- Buckle up and be prepared to commentate on anything, everyone and everywhere you pass, explore, walk under, or listen to. Sharing new things is one of the sweetest perks of marrying your friend. In these first months together we’ve started our own repertoire of family stories and as the future unrolls we already find ourselves saying, do you remember when?
It’s been a wild ride so far, Wesley. Here’s to 6 months times 120 more!
I’ve had a whole lot of nothing floating around in my head these days.
Or at least, there are things…but they won’t hold together into a whole blog post.
It’s been a jumble of pool floating, book quotes, eating more lettuce, watching Marvel movies and not judging someone with a selfie stick.
Sometimes change is a jump in the deep end, and sometimes you just look at yourself clubbing a cockroach or cooking squirrel and think – who am I?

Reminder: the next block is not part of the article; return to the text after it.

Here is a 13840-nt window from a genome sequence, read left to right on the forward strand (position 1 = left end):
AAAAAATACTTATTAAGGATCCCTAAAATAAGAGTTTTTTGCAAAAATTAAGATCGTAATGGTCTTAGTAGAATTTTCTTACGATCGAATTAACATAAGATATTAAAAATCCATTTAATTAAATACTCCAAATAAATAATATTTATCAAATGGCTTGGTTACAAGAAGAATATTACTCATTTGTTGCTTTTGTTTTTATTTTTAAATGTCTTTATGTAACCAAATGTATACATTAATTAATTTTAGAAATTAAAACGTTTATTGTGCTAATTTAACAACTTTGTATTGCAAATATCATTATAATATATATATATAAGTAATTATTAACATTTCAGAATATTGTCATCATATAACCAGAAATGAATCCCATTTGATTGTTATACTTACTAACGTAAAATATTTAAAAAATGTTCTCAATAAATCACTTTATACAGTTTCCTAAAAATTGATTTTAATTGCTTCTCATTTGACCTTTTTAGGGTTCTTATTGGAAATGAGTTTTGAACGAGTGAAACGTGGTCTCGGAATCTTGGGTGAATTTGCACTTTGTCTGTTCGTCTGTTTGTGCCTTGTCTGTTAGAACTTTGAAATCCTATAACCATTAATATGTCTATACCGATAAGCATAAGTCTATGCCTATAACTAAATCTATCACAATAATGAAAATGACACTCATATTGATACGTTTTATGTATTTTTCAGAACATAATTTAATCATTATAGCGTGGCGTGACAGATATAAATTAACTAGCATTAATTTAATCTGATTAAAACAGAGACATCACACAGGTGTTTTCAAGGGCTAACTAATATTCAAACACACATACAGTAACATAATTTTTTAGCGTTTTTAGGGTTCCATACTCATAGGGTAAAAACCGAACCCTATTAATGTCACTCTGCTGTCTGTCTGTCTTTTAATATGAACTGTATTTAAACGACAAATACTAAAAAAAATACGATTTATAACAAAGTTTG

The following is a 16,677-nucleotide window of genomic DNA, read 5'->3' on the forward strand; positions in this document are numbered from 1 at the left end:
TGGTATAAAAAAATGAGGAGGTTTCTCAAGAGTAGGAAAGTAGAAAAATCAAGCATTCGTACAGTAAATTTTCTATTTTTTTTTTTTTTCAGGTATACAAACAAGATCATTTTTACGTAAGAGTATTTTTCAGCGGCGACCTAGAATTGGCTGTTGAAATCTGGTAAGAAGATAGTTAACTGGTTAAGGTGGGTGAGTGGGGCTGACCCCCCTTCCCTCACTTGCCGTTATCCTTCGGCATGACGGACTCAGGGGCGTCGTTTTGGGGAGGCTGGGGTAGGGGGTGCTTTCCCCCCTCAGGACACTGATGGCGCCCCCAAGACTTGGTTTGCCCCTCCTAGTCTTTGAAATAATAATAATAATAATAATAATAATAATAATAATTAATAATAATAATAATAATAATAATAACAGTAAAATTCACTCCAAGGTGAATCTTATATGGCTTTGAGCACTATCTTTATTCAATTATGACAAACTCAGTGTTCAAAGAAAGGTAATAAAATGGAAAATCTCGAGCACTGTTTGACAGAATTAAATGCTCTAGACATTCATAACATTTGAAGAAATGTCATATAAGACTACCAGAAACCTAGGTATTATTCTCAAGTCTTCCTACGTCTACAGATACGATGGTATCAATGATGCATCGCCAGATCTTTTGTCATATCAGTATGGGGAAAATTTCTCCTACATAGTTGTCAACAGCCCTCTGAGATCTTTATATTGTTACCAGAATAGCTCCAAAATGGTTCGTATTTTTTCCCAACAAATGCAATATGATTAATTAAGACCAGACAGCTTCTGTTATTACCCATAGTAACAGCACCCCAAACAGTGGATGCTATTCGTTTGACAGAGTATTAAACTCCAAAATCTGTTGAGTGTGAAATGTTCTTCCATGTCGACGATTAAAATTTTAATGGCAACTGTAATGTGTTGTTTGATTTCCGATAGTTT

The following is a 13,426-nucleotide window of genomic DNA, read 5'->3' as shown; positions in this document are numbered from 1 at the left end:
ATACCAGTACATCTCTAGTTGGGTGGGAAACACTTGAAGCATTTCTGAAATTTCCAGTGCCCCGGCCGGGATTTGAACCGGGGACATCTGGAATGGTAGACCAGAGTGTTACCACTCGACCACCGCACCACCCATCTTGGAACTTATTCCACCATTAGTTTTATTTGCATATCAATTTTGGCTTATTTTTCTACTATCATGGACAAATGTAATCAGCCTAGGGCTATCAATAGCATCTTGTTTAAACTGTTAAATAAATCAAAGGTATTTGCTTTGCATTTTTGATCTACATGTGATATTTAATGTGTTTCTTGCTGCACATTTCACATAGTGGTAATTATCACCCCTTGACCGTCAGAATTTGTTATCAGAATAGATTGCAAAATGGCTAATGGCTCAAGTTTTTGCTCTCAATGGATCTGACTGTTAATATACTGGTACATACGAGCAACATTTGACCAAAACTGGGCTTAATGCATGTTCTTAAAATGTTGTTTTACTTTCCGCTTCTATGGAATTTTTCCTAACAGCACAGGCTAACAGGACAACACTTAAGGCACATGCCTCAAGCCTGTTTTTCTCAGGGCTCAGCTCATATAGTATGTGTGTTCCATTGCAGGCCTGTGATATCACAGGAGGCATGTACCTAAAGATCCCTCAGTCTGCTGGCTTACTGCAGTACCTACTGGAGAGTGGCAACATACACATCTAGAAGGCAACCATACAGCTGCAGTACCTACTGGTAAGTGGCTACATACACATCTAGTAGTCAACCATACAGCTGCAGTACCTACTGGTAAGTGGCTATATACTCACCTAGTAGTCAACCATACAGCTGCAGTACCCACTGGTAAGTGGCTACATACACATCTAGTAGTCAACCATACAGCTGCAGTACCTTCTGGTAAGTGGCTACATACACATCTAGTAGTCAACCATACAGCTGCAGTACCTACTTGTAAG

I promise I’ll get back to writing more, friends. Until then, I’ll be over here with my head in the freezer eating watermelon.
When I miss you most, I’m driving down a strange split road, where people drive 65 mph and stop at lights on a dime.
I miss you when I’m paralyzed with indecision about whether this store, an unfamiliar sign and front, will have what I actually want.
When I get in the car and just circle aimlessly, wishing I knew where to find the green space that I’m craving.
Where to find the friendliest librarians, the freshest produce, the cheapest thrift items.
All the things I took for granted when I knew every route like the back of my hand, when I could expect the rhythm of every restaurant and hiking trail.
I miss strangers knowing exactly who my parents are and the trust that extends from familiar face to familiar face.
A warm sweetness of blossom and asphalt hang around my door now, interrupting the crisp apple of a memory. Fresh bread greets my mind when I walk through the doors of my hometown and I’m hungry for it.
Hungry for the comfort of knowing and being known. Wherever we are, this is the human search in our food, our hobbies, the places we go. Doesn’t a baby know exactly where it belongs because that is where it finds comfort?